I know many of you are preparing your Marie Curie applications for August and can’t bear to think about 2014! For those of you who are interested in making an application to the Marie Curie scheme in 2014 and beyond, an insight into how these will look will be helpful.
So far Britain has had the most success with the scheme so far receiving almost €800m in funding covering almost 3, 000 successful applications in a range of subjects. BU is amongst this number and we hold more than 10 Marie Curie grants. We have seen the benefits of Marie Curie Fellowships, just as other successful award holders have; with a recent study finding that 95% of Marie Curie fellows stay in touch with their international hosts actively after 5+ years. 86% confirmed that participating in Marie Curie projects had strengthen existing collaborations with the international partner organisation, so this scheme really is a great one to be involved in.
The good news is that the strands will pretty much exist as they are, although the overarching labels and title are changing slightly which may leave you confused! The Marie Curie Scheme will be called Marie Skłodowska- Curie Actions in 2014 and will fall under the ‘Excellent Science’ pillar of Horizon 2020; this represents a new increased focus on the excellence of the host and candidate in Marie Curie actions moving forward. The aims of the scheme will remain the same and the budget is a healthy €5.75b (2014-2020).
The COFUND and ITN schemes will remain unchanged and the other schemes will be condensed into two – Individual Fellowships and RISE.
- The ITN scheme is dedicated to early-stage researchers and involves a wide partnership of institutions from academic and non-academic sectors. It addresses the triple ‘I’ dimension of mobility – international, innovative, interdisciplinary – and combines scientific excellence with an innovation orientated approach. It focuses on developing entrepreneurship and skills matching research and innovation labour market needs and aims to enhance the employability of researchers in their chosen career.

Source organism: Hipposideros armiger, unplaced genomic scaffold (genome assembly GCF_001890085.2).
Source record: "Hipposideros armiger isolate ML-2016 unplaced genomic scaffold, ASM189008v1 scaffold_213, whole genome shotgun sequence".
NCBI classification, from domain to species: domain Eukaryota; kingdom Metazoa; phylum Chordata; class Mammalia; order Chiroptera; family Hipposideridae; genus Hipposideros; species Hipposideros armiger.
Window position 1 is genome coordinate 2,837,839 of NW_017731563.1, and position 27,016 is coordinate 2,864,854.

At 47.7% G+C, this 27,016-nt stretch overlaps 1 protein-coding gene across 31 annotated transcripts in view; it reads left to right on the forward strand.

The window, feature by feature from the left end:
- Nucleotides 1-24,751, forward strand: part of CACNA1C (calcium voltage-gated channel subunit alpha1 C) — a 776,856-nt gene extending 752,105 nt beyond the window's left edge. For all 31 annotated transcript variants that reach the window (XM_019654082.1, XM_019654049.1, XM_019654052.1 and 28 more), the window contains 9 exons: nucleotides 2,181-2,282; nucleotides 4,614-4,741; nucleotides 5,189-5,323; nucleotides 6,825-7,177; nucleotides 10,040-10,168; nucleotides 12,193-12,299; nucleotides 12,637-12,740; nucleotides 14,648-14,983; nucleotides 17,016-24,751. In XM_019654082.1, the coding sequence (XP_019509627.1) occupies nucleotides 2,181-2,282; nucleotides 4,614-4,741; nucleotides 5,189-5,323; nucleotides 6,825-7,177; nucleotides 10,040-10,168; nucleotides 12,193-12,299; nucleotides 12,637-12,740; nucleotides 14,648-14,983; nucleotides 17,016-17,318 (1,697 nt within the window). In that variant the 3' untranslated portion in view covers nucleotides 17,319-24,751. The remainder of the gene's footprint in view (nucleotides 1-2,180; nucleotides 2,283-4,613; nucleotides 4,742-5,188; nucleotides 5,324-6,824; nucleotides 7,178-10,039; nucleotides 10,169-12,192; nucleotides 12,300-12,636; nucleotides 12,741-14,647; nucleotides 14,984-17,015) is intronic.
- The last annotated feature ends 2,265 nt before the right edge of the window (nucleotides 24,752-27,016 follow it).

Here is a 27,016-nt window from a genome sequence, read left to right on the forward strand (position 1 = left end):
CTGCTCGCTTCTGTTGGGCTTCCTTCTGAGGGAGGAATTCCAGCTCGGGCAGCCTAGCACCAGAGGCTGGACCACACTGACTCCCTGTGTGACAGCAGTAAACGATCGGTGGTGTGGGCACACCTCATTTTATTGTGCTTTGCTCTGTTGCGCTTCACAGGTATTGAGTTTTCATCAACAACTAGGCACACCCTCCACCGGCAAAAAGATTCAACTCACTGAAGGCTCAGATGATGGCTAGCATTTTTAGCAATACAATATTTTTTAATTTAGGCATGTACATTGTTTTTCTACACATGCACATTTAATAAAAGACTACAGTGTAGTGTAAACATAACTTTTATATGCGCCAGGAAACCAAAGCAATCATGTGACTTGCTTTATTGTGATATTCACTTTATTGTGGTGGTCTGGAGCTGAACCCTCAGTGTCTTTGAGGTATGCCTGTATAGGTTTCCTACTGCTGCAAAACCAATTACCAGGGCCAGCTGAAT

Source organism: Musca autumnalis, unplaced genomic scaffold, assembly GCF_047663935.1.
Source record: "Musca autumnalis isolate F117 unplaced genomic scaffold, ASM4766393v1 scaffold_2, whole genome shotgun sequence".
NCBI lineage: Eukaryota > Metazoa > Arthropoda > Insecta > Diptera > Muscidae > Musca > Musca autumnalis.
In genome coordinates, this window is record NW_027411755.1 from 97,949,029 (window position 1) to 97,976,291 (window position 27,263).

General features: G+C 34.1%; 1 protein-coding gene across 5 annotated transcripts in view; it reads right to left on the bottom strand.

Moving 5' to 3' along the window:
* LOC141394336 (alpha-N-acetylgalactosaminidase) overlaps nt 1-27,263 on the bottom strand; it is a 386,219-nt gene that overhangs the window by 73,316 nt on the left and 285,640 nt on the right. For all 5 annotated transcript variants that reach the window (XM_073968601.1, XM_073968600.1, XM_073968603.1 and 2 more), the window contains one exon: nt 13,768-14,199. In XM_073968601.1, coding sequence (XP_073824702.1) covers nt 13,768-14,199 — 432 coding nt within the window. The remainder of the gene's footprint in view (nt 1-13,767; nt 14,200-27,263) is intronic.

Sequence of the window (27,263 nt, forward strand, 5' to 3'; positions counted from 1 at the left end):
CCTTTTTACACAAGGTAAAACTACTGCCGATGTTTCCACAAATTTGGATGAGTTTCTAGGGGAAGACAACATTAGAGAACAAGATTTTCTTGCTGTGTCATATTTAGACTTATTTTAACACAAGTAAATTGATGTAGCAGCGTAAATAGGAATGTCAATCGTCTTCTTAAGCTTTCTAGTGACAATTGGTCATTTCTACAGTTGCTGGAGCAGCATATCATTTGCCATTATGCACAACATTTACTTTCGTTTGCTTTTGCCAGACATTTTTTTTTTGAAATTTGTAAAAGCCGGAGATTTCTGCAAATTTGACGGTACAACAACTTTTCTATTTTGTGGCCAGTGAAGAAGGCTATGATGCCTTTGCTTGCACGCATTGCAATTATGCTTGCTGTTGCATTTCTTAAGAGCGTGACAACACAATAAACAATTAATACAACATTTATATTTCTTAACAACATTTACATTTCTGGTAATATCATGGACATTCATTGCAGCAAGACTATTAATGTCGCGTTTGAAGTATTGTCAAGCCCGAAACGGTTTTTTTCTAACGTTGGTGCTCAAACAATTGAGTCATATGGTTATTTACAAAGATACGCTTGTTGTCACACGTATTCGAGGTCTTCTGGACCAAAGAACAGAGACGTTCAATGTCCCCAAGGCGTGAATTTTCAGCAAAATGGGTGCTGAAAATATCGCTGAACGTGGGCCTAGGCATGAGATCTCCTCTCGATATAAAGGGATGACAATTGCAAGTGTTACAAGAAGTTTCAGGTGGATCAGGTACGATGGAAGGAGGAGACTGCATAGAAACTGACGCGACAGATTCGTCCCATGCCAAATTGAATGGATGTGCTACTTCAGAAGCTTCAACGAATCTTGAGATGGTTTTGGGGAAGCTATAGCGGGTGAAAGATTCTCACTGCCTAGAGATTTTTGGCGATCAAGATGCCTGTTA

- Individual Fellowships will provide opportunities’ for international and intersector mobility of researchers to facilitate career moves. It encompasses intra-European, incoming, outgoing mobility as well as re-intergration and under Horizon 2020 there will the opportunity to undertake inter-sector secondments.
- The Research and Innovation Staff Exchange (RISE) scheme is a new type of exchange action to stimulate knowledge transfer. The scheme will be flexible allowing European and international exchanges of highly skilled research and innovation staff based on a common research project.
- COFUND has regional, national and international programmes designed to foster excellence by spreading best practices of Marie Curie actions in terms of international mobility, research training and career development. It will be extended to doctoral training and will build on the experience of FP7 COFUND.
When I receive more information on this scheme, I will share it but in the meantime if you have any questions on the Marie Curie scheme, do get in touch.
Feedback from BU staff who have participated in academic sandpits is always positive: “Sandpits stimulate creative thinking and encourage you to step outside of your comfort zone. They are an opportunity to learn from others whose approaches to research may be different from your own” – Prof. Adele Ladkin, School of Tourism, EPSRC Sandpit Participant
Sandpits provide an intensive, interactive and free-thinking environment. A group of participants from a range of disciplines and backgrounds use this space to get together to become immersed in a collaborative thinking processes in order to construct innovative approaches to issues or questions.
As sandpits involve diverse participants, they force catalysation, collision and collaboration. This produces unique and innovative outputs and fosters new partnerships.
We are facilitating with expert bid writer Dr Martin Pickard of GrantCraft, three 1-day sandpits at BU which focus around relevant Research Council UK cross-thematic areas. The Living with Environmental Change (including Energy) Sandpit is being held on 17.07.13
Attending the sandpit will: